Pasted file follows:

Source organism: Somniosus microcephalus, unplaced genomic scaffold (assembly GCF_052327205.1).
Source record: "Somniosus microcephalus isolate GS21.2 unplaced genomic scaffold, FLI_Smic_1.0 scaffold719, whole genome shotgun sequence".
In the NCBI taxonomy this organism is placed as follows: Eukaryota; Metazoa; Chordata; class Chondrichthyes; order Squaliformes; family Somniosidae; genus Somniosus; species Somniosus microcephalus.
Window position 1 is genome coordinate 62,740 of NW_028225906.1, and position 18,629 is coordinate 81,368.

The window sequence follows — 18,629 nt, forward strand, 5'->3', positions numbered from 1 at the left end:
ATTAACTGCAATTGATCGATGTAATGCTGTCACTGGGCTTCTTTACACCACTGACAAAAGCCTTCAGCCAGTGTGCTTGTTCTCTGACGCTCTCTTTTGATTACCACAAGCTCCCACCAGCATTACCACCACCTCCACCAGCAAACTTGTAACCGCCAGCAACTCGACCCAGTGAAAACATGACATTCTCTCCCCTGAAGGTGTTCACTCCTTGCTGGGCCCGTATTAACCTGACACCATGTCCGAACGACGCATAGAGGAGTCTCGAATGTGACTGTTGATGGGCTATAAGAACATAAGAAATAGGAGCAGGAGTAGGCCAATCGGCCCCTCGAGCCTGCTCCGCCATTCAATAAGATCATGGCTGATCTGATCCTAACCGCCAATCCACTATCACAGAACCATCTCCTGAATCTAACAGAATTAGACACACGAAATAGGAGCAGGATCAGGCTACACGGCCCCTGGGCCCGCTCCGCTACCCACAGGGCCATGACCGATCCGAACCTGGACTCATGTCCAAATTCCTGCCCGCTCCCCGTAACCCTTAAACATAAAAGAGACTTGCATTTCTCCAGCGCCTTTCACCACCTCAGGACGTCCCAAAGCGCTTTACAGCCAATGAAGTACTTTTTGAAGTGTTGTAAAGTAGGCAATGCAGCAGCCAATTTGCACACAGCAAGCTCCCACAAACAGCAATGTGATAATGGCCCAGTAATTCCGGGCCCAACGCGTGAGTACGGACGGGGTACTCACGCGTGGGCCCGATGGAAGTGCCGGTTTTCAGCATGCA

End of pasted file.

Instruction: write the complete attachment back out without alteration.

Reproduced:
Source organism: Somniosus microcephalus, unplaced genomic scaffold (assembly GCF_052327205.1).
Source record: "Somniosus microcephalus isolate GS21.2 unplaced genomic scaffold, FLI_Smic_1.0 scaffold719, whole genome shotgun sequence".
In the NCBI taxonomy this organism is placed as follows: Eukaryota; Metazoa; Chordata; class Chondrichthyes; order Squaliformes; family Somniosidae; genus Somniosus; species Somniosus microcephalus.
Window position 1 is genome coordinate 62,740 of NW_028225906.1, and position 18,629 is coordinate 81,368.

The window sequence follows — 18,629 nt, forward strand, 5'->3', positions numbered from 1 at the left end:
ATTAACTGCAATTGATCGATGTAATGCTGTCACTGGGCTTCTTTACACCACTGACAAAAGCCTTCAGCCAGTGTGCTTGTTCTCTGACGCTCTCTTTTGATTACCACAAGCTCCCACCAGCATTACCACCACCTCCACCAGCAAACTTGTAACCGCCAGCAACTCGACCCAGTGAAAACATGACATTCTCTCCCCTGAAGGTGTTCACTCCTTGCTGGGCCCGTATTAACCTGACACCATGTCCGAACGACGCATAGAGGAGTCTCGAATGTGACTGTTGATGGGCTATAAGAACATAAGAAATAGGAGCAGGAGTAGGCCAATCGGCCCCTCGAGCCTGCTCCGCCATTCAATAAGATCATGGCTGATCTGATCCTAACCGCCAATCCACTATCACAGAACCATCTCCTGAATCTAACAGAATTAGACACACGAAATAGGAGCAGGATCAGGCTACACGGCCCCTGGGCCCGCTCCGCTACCCACAGGGCCATGACCGATCCGAACCTGGACTCATGTCCAAATTCCTGCCCGCTCCCCGTAACCCTTAAACATAAAAGAGACTTGCATTTCTCCAGCGCCTTTCACCACCTCAGGACGTCCCAAAGCGCTTTACAGCCAATGAAGTACTTTTTGAAGTGTTGTAAAGTAGGCAATGCAGCAGCCAATTTGCACACAGCAAGCTCCCACAAACAGCAATGTGATAATGGCCCAGTAATTCCGGGCCCAACGCGTGAGTACGGACGGGGTACTCACGCGTGGGCCCGATGGAAGTGCCGGTTTTCAGCATGCA